The Restoration comedy in England, which had started in the later half of the 17th century, faded away with the advent of the 18th century. Domestic tragedy and sentimental comedy became the new flavor of the period. Fair-booth burlesque and musical entertainment, which preceded the English music hall, flourished during the period, suppressing the popularity of legitimate English drama.
Victorian Era (1837-1901)
Musical burlesques and comic operas competed with the plays written by Shakespeare, during the Victorian Era. The German Reed Entertainments took efforts to give a boost to the musical theatre in Britain, in 1855. In 1890, the first series of Edwardian musical comedies were introduced to the country. Improved transportation resulted in the movement of the audience, who could now afford to travel to the theatres late in the night as well. The number of potential patrons of English theatre saw a significant growth. As a result, plays started running for longer duration in the theatres.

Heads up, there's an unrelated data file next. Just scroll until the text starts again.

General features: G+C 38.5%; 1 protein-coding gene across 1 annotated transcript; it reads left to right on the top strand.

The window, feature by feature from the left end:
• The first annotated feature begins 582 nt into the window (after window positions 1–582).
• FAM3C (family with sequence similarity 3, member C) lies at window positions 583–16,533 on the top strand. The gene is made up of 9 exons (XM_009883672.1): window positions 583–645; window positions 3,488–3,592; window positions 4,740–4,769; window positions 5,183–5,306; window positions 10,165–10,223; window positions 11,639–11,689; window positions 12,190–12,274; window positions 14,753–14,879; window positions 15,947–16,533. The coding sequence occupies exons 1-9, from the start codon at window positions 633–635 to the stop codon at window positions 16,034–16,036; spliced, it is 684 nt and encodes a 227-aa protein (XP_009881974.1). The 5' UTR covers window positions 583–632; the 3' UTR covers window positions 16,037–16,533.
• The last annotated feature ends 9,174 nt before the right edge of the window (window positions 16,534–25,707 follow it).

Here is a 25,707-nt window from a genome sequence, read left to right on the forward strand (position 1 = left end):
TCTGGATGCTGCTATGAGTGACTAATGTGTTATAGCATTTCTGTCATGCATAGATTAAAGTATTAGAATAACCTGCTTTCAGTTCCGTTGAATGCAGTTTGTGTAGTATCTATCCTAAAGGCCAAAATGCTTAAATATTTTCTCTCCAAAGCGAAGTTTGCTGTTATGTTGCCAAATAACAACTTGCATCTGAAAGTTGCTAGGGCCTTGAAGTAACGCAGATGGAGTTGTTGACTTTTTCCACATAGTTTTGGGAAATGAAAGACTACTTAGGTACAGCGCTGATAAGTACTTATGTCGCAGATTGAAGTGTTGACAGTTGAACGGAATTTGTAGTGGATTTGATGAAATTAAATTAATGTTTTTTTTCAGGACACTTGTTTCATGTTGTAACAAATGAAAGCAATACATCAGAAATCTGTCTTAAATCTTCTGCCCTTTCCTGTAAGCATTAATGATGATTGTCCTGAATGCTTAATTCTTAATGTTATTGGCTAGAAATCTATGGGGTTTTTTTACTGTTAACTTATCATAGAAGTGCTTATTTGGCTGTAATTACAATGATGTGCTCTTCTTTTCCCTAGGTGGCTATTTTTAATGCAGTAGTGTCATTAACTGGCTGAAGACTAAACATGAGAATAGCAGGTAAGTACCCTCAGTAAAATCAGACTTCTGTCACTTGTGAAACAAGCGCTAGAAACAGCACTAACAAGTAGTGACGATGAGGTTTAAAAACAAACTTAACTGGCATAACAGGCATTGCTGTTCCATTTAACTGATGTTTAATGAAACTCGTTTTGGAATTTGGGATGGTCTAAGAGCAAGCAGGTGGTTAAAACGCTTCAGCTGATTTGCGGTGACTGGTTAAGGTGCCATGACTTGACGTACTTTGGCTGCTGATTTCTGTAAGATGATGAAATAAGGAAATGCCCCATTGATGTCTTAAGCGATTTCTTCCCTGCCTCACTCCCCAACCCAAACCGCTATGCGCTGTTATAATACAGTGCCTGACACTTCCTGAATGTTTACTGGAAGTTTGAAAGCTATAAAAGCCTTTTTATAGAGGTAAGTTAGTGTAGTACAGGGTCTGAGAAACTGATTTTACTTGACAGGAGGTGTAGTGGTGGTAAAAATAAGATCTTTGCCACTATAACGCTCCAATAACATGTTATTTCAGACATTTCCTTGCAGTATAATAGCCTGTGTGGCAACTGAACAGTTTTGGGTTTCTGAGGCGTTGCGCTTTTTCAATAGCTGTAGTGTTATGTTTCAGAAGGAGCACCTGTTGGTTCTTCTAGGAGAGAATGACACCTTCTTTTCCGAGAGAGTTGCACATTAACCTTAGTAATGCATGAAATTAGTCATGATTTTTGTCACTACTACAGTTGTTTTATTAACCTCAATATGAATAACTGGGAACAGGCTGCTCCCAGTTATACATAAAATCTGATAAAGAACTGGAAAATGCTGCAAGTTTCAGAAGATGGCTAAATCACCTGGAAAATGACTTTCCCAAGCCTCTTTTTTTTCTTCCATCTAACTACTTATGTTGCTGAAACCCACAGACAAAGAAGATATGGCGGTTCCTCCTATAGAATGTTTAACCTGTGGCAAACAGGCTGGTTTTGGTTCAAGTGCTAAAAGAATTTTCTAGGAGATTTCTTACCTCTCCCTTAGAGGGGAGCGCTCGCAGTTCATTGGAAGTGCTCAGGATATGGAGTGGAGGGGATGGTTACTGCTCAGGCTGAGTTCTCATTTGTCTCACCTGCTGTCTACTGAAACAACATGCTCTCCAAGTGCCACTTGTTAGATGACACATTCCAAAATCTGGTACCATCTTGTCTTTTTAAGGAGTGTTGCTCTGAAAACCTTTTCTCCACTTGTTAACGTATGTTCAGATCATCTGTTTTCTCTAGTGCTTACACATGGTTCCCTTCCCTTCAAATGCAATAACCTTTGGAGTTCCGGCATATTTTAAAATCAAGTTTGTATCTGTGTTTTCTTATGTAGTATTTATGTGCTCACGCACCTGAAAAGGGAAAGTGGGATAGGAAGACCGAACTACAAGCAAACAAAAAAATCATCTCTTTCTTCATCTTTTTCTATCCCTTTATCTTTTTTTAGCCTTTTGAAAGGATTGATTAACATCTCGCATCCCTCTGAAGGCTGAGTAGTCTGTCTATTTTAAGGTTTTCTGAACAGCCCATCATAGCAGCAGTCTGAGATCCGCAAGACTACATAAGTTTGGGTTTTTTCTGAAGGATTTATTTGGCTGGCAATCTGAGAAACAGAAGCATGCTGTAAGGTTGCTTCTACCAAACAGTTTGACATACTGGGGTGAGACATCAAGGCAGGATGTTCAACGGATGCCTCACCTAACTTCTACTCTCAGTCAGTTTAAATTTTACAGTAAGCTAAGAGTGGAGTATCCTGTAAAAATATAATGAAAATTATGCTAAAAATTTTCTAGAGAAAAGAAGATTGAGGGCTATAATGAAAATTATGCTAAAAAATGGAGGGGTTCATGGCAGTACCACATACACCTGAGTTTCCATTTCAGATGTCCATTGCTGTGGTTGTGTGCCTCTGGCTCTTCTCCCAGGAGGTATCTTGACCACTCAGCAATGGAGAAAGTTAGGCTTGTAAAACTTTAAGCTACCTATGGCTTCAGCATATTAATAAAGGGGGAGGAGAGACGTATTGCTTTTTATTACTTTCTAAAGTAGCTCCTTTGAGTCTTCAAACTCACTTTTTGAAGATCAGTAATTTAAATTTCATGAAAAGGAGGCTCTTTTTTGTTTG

With time, more and more people started coming to theatres. This resulted in drama being a profit making business. The increase in the audience resulted in the improvement in the production value of drama. The art form recorded consecutive performance, due to the increase in its popularity. The late Victorian Era saw the growing fame of W. S. Gilbert and Oscar Wilde, leading poets and dramatists of the period. The plays written by Wilde had close resemblance to those written by the Edwardian dramatists, such as George Bernard Shaw (an Irishman) and Henrik Ibsen (a Norwegian).